(2) Canon Vixia HV30 high definition video cameras
(4) Rechargeable camera batteries
(1) Canon AC adapter
(2) AC/DC battery chargers
(1) Lavalier microphone with cable
(1) Shotgun microphone with cable and mounting hardware
(1) Two-piece telescoping shotgun mike boom
(2) 51" collapsing camera tripods
(1) 2' tabletop tripod
(2) 7' collapsing light stands with light fixtures
(1) 36" umbrella reflector
(1) 12" aluminum spotlight reflector
(1) Backlight fixture
(2) 85 watt fluorescent daylight bulbs (340 watt tungsten equivalent each)
(2) 26 watt fluorescent daylight bulbs (100 watt tungsten equivalent each)
(1) Folding headset
(1) Firewire cable
(1) Polarizing and color correction filter kit
(4) Extra microphone batteries
(1) 9' AC extension cord
(1) Three-way AC outlet adapter
(15) One-hour Mini DV tapes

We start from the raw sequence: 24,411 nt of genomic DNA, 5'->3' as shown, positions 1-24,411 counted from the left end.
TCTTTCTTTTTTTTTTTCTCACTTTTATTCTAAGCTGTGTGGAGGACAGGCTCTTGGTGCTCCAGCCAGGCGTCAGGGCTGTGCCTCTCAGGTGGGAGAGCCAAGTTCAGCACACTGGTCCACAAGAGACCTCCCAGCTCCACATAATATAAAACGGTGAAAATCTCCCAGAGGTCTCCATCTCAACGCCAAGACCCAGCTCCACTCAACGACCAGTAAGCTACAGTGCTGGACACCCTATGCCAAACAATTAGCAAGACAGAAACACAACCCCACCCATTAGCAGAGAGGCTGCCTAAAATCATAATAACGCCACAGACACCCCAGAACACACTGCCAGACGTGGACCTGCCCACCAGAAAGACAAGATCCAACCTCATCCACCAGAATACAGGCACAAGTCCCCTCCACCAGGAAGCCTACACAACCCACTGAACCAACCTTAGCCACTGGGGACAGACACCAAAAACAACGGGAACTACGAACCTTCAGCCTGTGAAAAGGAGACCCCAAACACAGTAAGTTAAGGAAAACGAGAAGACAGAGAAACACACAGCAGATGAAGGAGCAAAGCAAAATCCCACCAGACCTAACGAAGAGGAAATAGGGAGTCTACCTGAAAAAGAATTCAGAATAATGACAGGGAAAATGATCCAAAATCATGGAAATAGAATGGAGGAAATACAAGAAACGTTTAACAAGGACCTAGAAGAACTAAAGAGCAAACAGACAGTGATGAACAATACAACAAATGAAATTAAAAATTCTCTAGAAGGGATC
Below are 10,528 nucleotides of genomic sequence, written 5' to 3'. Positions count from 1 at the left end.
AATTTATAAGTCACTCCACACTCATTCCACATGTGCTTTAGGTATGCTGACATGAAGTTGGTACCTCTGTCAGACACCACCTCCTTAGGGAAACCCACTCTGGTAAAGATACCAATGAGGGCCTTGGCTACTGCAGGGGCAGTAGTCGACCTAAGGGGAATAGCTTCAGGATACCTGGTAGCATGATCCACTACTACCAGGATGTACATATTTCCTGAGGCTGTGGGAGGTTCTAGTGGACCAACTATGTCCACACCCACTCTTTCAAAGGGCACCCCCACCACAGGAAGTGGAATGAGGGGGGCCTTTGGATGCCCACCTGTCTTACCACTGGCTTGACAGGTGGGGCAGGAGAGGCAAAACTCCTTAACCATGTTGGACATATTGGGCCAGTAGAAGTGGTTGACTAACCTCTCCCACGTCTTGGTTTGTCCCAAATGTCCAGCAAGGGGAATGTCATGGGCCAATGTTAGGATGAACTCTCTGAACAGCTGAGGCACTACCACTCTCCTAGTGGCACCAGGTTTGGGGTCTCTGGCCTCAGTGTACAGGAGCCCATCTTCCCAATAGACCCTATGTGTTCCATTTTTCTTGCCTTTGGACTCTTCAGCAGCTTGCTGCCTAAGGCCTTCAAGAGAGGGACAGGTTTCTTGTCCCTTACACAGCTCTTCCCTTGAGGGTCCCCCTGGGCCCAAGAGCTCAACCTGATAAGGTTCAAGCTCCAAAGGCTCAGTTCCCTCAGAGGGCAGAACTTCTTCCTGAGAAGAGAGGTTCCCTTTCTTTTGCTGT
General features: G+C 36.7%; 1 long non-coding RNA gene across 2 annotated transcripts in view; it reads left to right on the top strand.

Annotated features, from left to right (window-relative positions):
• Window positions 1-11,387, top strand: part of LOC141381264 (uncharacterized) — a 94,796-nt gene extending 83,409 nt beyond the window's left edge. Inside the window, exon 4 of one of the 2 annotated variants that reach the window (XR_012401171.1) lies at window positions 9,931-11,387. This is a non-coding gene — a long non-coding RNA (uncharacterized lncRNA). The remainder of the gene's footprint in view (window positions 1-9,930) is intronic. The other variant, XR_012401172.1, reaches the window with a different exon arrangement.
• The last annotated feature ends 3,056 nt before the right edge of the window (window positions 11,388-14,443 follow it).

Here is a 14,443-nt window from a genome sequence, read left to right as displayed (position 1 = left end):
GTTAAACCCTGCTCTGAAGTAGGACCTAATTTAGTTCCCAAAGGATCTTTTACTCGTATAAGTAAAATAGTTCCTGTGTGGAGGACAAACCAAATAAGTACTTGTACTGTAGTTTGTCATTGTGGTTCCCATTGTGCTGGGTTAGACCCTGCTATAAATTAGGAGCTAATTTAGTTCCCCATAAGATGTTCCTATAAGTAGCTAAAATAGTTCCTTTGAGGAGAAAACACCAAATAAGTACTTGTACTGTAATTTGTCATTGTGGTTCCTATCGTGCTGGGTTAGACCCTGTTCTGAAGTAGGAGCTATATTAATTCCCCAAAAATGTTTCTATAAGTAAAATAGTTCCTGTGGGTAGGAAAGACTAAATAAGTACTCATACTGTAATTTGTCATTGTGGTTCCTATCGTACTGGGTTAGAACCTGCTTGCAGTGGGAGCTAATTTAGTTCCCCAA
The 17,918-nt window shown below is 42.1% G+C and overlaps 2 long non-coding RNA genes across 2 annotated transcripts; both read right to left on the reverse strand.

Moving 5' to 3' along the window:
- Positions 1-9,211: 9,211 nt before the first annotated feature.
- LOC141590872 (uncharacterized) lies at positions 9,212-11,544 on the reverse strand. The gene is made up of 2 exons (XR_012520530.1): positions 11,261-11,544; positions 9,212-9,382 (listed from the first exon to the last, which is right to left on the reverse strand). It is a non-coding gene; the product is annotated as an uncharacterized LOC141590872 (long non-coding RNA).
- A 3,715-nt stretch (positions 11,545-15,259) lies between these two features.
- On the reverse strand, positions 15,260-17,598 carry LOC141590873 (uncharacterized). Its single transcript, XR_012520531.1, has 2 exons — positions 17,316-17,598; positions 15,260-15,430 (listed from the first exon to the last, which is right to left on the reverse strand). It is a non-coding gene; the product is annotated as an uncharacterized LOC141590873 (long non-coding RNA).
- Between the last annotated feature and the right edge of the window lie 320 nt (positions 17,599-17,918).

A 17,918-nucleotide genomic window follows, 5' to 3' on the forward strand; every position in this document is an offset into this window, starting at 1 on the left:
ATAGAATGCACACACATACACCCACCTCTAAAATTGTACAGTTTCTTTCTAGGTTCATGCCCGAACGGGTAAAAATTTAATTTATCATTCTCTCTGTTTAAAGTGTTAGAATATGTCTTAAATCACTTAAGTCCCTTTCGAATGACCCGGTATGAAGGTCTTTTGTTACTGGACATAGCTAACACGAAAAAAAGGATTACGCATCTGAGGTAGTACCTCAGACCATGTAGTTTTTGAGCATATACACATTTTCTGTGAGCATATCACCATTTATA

Yes, remarkably, it does fit into a carry-on. I also carry a laptop and a flatbed scanner in a shoulder bag. My strategy is simple. I set up two cameras separated by about 15 degrees, one with a tight head shot and one with a wider upper torso shot. Each camera is fed with a different external microphone. All taping is done on battery power to eliminate any 60 Hz hum or ground loops. With this system, I have full redundancy of video and audio. I can monitor the cameras from my seated position before the subject, but do not have to do anything with them once the taping starts. This allows me to concentrate on the subject and hold eye contact. The cameras just keep recording and the unwanted segments will be cut later in editing. If there is a change in framing or audio level, I can see it and make any needed correction on the spot. Since the subject is lit with a conventional 3-light arrangement with daylight fluorescents bulbs, there is no heat or uncomfortable glare.